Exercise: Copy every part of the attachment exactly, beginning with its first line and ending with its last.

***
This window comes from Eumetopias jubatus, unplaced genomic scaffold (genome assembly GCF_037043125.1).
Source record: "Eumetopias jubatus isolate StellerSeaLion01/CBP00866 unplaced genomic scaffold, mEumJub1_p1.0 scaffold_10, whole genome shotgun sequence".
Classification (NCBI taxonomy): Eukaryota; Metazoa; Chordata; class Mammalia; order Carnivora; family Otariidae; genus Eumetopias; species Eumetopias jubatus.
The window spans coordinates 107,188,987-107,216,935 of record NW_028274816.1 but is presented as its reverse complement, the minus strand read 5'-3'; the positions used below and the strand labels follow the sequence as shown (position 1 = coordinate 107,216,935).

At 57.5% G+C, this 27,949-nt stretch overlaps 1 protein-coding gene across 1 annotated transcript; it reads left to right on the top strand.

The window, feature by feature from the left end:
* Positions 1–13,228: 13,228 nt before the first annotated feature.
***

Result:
This window comes from Eumetopias jubatus, unplaced genomic scaffold (genome assembly GCF_037043125.1).
Source record: "Eumetopias jubatus isolate StellerSeaLion01/CBP00866 unplaced genomic scaffold, mEumJub1_p1.0 scaffold_10, whole genome shotgun sequence".
Classification (NCBI taxonomy): Eukaryota; Metazoa; Chordata; class Mammalia; order Carnivora; family Otariidae; genus Eumetopias; species Eumetopias jubatus.
The window spans coordinates 107,188,987-107,216,935 of record NW_028274816.1 but is presented as its reverse complement, the minus strand read 5'-3'; the positions used below and the strand labels follow the sequence as shown (position 1 = coordinate 107,216,935).

At 57.5% G+C, this 27,949-nt stretch overlaps 1 protein-coding gene across 1 annotated transcript; it reads left to right on the top strand.

The window, feature by feature from the left end:
* Positions 1–13,228: 13,228 nt before the first annotated feature.